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Back To The Mountains

Where the mountains meet the prairies
Where the mountains meet the prairies

The area around, or better said east of Waterton NP is well known as 'where the mountains meet the prairies'. I definitely do understand why. Its impressive how suddenly the peaks disappear and the endless grasslands show up. I was quite glad when I woke up at the same spot where I fell asleep the evening before, even though the wind was still howling around my truck. Destination for today was the Kananaskis Country , an area just south of Banff NP. The drive there lead me through lush green rolling hills along HWY22 . Nothing off the endless flat Prairies' was to be seen anymore. It rather reminded me of the New Zealand farmland I knew from some years ago. All together it was a pleasant ride leading me north along the east flank of the Rockies. 

Arriving in the Kananaskis I got surprised by the amount of people I found there. It seemed like finally people got sick of Bering stuck at home and found third way back out. Beside that the Kananaskis is no less impressive than the boardering National Parks. 

I went on a little hike up to one of the many Alpine lakes which was of course still snow covered but at least not frozen solid anymore. It was great, and I got there at the perfect time to have it all to myself. 

Luckily I managed to get a (super expensive...) Camp spot and spend the night in the freezing cold mountains before heading further north; back to Nordegg. 

The following day seemed to be the perfect day for wildlife spotting. In be started out with my first moose. A female that disappeared to quick to take a picture. After that I met some mountain sheep that looked quite a bit scruffy in comparison with the ones I knew from last winter.


In order to make most of my trip I took a little detour to Kootaney National Park and hiked up Marbel Canyon. It was so impressive! The water rushing through was of the most brilliant turquise, digging its way through the bare rock. Every couple of meters a bridge crossed the canyon where you sometimes had to stop and search for the water way, way down below. At the end of the canyon was that massive Waterfall dropping in several steps into the deep. The growling raw was all you could here. 

Not quite as spectacular but still very nice were the paint pods just a km further down. Here the shining turquise of the water gets in a vibrant contrast with bright orange occre soil. A sight I have never seen like that before.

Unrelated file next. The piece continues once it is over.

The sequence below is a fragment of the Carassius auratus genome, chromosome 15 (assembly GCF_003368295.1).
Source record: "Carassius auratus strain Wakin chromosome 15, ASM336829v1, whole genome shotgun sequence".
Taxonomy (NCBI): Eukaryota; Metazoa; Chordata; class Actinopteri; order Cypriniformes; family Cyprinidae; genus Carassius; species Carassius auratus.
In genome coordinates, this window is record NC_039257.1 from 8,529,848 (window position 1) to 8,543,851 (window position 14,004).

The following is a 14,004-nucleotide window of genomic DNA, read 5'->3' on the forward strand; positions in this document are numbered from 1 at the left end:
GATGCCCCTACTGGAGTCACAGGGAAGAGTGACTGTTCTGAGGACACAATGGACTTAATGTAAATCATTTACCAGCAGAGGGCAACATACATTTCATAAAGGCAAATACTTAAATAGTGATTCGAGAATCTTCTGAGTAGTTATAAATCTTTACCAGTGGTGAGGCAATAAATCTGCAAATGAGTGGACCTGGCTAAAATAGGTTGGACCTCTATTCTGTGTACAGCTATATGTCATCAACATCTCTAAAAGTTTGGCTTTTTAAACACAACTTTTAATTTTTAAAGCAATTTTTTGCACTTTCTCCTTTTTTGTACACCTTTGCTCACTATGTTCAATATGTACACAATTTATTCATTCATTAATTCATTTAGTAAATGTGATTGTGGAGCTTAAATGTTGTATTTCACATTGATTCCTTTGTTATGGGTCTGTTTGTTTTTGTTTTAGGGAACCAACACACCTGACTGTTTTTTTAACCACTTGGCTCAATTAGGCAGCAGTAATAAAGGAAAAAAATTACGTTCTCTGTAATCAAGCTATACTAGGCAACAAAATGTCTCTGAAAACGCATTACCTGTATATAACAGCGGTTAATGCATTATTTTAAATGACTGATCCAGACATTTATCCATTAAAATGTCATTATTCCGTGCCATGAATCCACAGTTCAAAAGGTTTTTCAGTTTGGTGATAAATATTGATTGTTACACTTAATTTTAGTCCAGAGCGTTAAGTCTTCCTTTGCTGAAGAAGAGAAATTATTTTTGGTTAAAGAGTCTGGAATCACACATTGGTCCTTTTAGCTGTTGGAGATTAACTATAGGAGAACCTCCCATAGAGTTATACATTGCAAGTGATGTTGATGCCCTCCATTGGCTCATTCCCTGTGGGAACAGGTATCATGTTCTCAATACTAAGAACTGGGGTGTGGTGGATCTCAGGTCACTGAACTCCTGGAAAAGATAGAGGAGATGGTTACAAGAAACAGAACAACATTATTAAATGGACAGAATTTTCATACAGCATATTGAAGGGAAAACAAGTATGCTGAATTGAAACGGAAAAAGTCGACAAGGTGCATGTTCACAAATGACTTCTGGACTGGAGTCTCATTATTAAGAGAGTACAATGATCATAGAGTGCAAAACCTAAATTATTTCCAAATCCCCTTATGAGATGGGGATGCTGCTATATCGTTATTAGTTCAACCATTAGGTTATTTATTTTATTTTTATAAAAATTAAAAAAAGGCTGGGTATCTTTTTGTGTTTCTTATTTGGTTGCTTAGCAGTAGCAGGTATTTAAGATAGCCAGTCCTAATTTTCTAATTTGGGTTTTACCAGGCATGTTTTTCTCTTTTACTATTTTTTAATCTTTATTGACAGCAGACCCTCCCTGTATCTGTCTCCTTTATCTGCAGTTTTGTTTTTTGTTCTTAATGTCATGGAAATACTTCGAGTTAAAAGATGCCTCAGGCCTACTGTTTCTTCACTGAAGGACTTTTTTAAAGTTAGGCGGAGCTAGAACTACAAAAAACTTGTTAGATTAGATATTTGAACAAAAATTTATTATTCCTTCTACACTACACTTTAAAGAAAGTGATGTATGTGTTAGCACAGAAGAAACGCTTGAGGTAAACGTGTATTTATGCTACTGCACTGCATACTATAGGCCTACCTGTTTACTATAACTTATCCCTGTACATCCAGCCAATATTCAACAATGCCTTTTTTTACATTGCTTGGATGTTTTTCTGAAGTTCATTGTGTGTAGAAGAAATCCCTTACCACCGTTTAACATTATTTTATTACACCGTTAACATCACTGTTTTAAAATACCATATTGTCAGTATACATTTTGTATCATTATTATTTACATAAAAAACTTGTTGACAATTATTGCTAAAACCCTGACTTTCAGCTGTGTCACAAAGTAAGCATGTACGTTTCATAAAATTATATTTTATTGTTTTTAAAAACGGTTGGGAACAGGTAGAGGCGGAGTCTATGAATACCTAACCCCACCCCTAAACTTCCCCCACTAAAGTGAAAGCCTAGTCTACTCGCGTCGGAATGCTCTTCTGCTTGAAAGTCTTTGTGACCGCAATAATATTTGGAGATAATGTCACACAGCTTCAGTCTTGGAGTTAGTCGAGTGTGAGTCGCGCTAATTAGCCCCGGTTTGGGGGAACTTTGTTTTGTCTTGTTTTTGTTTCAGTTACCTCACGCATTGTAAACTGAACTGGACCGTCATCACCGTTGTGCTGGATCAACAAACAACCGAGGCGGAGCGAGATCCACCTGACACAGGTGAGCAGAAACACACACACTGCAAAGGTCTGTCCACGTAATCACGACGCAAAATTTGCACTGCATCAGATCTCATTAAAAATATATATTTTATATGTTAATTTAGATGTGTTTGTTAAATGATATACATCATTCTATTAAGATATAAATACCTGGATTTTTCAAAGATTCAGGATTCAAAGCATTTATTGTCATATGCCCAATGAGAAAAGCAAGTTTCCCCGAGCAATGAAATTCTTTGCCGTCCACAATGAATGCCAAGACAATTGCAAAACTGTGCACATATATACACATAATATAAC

Back in Banff NP my little wildlife tour continued as I spotted my first Grizzly just along the Icefields Parkway. Originally I had planned to go on a little hike to bow lake falls, but as the trail head was just 500m further down the road and I wasn't to much looking forward to a Grizzly meeting alone in the bush I decided not to go. 

To make the wildlife spotting complete I found another black bear not even half an hour drive from Aurum lodge. Getting back to the lodge was so different to what is was in winter. All the snow had gone and the lake glittered way below just as brilliant turquise as earlier at Marbel canyon. It nearly looked like a fake painting. During the evening I took the opportunity to go down to the lake and check out the little water fall I knew from my last visit. That waterfall, as small and unimpressive it may look is a real hidden beauty. What makes it so special is it's warm temperature. 


 It's water comes out of a shallow lake system just above where it has the chance to warm up a bit. I do really regret that I didn't took a little shower right away. 

The next day I wanted to finally do some proper hiking in the Rockies. The weather seemed to be great, a little windy in the valley around the lake but other than that just perfect. The hike I chose, Allstones lake was apparently a really nice one as it got suggested to me by several different people. So in order to try and be at least a little bit social I invited to current volunteer from the lodge to join me. I was so exited about the hike and Bering back in Alpine area that we made our way up as quick as we could. Once we reached the treeline and had the view of the surrounding peaks, endless forests in the valleys and the lake glittering way in the back things just seemed to be perfect for once. Unfortunately once we catched a glimpse of the lake the guy I took along suddenly felt so sick that he just wanted to turn around and get back as quickly as possible. A picture of the glimpse is all I could get. It looked so nice and tempting... Anyway, the further back down we got, the more frustrated I became. Once again I was so close and still things didn't work out. So I ended up just dropping that guy off at the lodge and went straight on to Jasper NP and Wilkox pass, which was supposed to be another nice hike. 

Same old, same old, I couldn't make it all the way to the top as there was still to much snow. As I started calling through the slush all the way to my hips with every step I decided it was time to turn around. At least I still had the spectacular views of Athabasca glacier and spotted quite a few little squirrels along the way. After that, as much as I love the mountains, I was looking forward to see the prairies and get on my way over to northern Ontario.